Igbos make a fundamental mistake in choosing their leaders. We look for a he or she that had been a governor, minister, senator, legislator, etc, and empower him or her further. But we do not check if that former central bank governor, or adviser to the president of Nigeria, ever felt at home and at ease with fellow Igbos, before he became successful. Did he or she show love for Igbos before the appointment that catapulted him or her to success?
Did he or she act like Francis Duru, Val Iwuchukwu, and Emeka Maduewesi; a professor of Medicine, a Nigeria based attorney who has worked with the governor of an Igbo state, and a California based attorney, who are accomplished already, but unlike many in the category I listed hitherto, they chose to mingle daily, offline, and online with what Nigerians carelessly call ‘ordinary people?’
I personally do not see how an Igbo that exclusively associates only with elites of Nigerians, online and offline, would be a good Igbo leader, if Igbos enthrone him or her. If one loves his people one would love to be with all categories of his people.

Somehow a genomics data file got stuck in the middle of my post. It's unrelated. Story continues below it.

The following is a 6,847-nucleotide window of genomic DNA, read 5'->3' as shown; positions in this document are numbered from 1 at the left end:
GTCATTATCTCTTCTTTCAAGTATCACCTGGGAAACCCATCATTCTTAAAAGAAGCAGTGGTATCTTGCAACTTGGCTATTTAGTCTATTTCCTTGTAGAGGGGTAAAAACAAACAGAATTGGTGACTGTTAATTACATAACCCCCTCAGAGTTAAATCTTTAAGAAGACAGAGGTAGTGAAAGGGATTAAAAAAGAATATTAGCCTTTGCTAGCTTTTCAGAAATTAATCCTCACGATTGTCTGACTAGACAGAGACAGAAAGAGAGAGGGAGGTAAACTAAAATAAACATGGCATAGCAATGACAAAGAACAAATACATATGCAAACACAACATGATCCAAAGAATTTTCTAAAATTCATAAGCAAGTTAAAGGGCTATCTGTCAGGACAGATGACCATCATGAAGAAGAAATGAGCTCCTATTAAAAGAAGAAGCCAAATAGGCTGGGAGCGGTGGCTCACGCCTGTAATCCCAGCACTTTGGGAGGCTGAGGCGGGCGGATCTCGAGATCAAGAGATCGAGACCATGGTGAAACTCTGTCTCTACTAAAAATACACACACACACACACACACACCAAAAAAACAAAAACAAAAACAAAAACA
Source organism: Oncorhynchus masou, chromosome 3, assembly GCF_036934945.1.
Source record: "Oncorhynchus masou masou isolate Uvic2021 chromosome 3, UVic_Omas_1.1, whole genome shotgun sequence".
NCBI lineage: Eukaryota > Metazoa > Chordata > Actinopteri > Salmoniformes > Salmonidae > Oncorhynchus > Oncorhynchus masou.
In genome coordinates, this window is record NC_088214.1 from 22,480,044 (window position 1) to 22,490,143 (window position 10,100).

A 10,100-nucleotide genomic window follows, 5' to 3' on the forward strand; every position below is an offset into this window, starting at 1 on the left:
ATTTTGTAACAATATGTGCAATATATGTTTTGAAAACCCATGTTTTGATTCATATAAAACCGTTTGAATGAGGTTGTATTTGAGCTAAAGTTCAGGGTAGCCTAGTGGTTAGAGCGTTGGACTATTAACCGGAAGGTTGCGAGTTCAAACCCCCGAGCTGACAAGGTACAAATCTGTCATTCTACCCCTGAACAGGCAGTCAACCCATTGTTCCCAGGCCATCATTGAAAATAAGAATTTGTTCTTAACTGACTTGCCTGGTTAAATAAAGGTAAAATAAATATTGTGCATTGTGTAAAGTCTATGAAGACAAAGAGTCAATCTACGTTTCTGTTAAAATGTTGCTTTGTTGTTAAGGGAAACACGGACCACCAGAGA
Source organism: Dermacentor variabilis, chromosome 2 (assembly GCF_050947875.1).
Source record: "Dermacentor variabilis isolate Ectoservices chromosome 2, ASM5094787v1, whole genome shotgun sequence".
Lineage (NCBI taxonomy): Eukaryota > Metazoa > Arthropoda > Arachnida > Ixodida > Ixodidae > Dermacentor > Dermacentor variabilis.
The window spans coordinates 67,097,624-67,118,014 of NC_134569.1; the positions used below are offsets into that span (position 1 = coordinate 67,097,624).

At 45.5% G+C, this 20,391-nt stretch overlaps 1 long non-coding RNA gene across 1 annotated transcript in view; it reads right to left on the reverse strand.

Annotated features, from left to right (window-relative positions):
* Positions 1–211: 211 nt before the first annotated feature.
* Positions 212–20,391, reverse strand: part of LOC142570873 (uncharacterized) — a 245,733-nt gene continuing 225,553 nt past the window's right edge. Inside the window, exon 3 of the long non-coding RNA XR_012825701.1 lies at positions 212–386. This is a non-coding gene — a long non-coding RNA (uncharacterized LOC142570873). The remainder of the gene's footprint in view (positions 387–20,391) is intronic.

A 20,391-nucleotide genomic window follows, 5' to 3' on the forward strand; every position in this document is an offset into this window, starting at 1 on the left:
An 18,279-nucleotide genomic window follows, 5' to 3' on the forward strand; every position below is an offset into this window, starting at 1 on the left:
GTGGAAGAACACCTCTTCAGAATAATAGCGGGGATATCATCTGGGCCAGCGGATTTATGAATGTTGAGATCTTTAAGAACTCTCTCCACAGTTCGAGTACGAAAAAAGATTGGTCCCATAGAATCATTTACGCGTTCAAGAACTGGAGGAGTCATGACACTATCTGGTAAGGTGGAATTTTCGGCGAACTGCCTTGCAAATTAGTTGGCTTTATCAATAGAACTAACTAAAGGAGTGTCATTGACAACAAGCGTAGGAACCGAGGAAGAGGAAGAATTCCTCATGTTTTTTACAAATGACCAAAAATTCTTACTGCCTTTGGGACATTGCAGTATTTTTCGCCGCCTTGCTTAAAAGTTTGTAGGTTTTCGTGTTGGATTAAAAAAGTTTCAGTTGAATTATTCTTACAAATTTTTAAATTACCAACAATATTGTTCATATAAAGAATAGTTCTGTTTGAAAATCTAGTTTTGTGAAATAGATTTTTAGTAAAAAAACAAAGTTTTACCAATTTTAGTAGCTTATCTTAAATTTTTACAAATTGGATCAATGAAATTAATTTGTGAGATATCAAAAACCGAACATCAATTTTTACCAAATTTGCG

I will like us to think well about matters like this. I always admired Moses, but my admiration for him increased ten-fold after reading, “Then Moses went back to Jethro his father-in-law and said to him, “Let me return to my own people in Egypt to see if any of them are still alive”, which we get from Exodus 4:18.
Moses loved his people, and sacrificed everything for them, and never desired to be their king. Serving them was enough for him. He is the model Igbos need to study!
Remy Ilona is the author of The Igbos And Israel: An Inter-cultural Study of the Largest Jewish Diaspora. His work on the Osu (Netinim) is going to be put in film by Arinze Cre Ahanonu of Saf Production, a Nollywood firm, in collaboration with Yakie Ayalon of YA. Broadcast Productions Ltd, an Israel firm.